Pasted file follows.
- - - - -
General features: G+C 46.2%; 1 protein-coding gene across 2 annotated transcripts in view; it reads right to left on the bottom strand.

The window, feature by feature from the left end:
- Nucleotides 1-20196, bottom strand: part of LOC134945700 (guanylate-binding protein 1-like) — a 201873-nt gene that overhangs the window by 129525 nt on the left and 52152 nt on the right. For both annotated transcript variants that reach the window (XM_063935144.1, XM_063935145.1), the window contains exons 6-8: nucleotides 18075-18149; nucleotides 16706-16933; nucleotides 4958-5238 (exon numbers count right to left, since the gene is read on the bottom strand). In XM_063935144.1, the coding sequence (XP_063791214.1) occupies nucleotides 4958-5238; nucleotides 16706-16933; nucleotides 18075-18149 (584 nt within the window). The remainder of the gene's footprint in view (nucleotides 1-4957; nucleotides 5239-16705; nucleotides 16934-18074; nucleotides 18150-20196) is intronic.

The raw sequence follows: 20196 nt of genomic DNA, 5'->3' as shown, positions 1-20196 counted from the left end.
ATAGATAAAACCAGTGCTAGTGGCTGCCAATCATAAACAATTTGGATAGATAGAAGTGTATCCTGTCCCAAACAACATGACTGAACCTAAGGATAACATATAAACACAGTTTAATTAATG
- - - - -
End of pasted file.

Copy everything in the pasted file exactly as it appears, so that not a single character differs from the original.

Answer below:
General features: G+C 46.2%; 1 protein-coding gene across 2 annotated transcripts in view; it reads right to left on the bottom strand.

The window, feature by feature from the left end:
- Nucleotides 1-20196, bottom strand: part of LOC134945700 (guanylate-binding protein 1-like) — a 201873-nt gene that overhangs the window by 129525 nt on the left and 52152 nt on the right. For both annotated transcript variants that reach the window (XM_063935144.1, XM_063935145.1), the window contains exons 6-8: nucleotides 18075-18149; nucleotides 16706-16933; nucleotides 4958-5238 (exon numbers count right to left, since the gene is read on the bottom strand). In XM_063935144.1, the coding sequence (XP_063791214.1) occupies nucleotides 4958-5238; nucleotides 16706-16933; nucleotides 18075-18149 (584 nt within the window). The remainder of the gene's footprint in view (nucleotides 1-4957; nucleotides 5239-16705; nucleotides 16934-18074; nucleotides 18150-20196) is intronic.

The raw sequence follows: 20196 nt of genomic DNA, 5'->3' as shown, positions 1-20196 counted from the left end.
ATAGATAAAACCAGTGCTAGTGGCTGCCAATCATAAACAATTTGGATAGATAGAAGTGTATCCTGTCCCAAACAACATGACTGAACCTAAGGATAACATATAAACACAGTTTAATTAATG